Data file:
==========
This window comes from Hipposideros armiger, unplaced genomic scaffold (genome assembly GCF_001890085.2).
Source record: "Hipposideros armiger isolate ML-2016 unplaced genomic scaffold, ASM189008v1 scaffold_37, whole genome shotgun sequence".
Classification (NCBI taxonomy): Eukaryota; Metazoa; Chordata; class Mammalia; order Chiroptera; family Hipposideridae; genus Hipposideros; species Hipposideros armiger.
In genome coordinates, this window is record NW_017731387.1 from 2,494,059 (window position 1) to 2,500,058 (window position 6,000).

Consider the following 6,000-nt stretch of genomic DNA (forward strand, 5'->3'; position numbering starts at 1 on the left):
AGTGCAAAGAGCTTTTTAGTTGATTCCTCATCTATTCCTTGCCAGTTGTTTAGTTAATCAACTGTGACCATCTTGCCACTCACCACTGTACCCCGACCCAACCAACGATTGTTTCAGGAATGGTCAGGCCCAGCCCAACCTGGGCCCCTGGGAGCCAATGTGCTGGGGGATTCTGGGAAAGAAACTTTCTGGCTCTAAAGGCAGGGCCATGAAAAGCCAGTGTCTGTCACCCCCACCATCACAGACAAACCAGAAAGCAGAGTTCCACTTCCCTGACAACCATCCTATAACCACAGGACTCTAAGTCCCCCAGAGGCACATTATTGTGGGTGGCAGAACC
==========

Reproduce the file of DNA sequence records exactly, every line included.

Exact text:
This window comes from Hipposideros armiger, unplaced genomic scaffold (genome assembly GCF_001890085.2).
Source record: "Hipposideros armiger isolate ML-2016 unplaced genomic scaffold, ASM189008v1 scaffold_37, whole genome shotgun sequence".
Classification (NCBI taxonomy): Eukaryota; Metazoa; Chordata; class Mammalia; order Chiroptera; family Hipposideridae; genus Hipposideros; species Hipposideros armiger.
In genome coordinates, this window is record NW_017731387.1 from 2,494,059 (window position 1) to 2,500,058 (window position 6,000).

Consider the following 6,000-nt stretch of genomic DNA (forward strand, 5'->3'; position numbering starts at 1 on the left):
AGTGCAAAGAGCTTTTTAGTTGATTCCTCATCTATTCCTTGCCAGTTGTTTAGTTAATCAACTGTGACCATCTTGCCACTCACCACTGTACCCCGACCCAACCAACGATTGTTTCAGGAATGGTCAGGCCCAGCCCAACCTGGGCCCCTGGGAGCCAATGTGCTGGGGGATTCTGGGAAAGAAACTTTCTGGCTCTAAAGGCAGGGCCATGAAAAGCCAGTGTCTGTCACCCCCACCATCACAGACAAACCAGAAAGCAGAGTTCCACTTCCCTGACAACCATCCTATAACCACAGGACTCTAAGTCCCCCAGAGGCACATTATTGTGGGTGGCAGAACC